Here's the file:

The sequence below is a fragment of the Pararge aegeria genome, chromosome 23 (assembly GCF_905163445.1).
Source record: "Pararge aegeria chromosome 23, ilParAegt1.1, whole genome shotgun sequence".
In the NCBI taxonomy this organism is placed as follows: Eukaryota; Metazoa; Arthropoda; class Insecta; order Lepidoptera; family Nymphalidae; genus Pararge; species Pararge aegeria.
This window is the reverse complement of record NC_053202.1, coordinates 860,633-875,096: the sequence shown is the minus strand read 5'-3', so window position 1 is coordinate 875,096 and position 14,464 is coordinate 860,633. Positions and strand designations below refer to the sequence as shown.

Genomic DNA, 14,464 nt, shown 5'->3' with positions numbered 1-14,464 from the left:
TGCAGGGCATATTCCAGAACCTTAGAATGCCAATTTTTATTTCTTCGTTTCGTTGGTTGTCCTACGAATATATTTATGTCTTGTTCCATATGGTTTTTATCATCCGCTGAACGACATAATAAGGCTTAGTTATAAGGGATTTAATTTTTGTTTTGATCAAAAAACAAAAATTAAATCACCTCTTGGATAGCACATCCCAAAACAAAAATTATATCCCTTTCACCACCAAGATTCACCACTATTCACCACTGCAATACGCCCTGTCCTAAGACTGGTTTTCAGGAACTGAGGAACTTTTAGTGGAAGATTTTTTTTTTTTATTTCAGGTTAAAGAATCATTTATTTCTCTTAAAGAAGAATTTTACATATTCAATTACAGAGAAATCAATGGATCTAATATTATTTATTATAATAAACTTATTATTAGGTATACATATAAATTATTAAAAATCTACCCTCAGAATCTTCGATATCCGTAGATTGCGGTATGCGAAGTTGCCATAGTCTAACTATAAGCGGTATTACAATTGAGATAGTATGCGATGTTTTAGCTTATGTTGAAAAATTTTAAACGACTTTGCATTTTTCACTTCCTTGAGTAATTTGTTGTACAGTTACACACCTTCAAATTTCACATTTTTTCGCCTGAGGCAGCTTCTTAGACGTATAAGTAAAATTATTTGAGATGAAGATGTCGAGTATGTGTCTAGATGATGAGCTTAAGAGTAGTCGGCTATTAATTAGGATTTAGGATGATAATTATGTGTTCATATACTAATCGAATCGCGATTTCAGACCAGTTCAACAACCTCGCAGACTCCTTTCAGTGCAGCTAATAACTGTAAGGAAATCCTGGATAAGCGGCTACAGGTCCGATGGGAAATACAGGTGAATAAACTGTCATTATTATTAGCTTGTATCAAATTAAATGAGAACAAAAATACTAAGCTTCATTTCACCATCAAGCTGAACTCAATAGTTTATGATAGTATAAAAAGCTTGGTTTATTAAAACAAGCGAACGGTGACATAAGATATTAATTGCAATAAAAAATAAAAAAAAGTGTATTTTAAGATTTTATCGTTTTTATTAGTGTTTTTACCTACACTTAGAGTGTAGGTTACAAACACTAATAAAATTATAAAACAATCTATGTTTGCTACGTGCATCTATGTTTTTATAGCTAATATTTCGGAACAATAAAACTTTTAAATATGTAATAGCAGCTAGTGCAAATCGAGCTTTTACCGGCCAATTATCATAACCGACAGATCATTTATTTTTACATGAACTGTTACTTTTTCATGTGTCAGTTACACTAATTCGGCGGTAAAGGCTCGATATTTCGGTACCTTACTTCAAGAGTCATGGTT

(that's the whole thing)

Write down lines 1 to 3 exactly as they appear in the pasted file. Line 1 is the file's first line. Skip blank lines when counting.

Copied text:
The sequence below is a fragment of the Pararge aegeria genome, chromosome 23 (assembly GCF_905163445.1).
Source record: "Pararge aegeria chromosome 23, ilParAegt1.1, whole genome shotgun sequence".
In the NCBI taxonomy this organism is placed as follows: Eukaryota; Metazoa; Arthropoda; class Insecta; order Lepidoptera; family Nymphalidae; genus Pararge; species Pararge aegeria.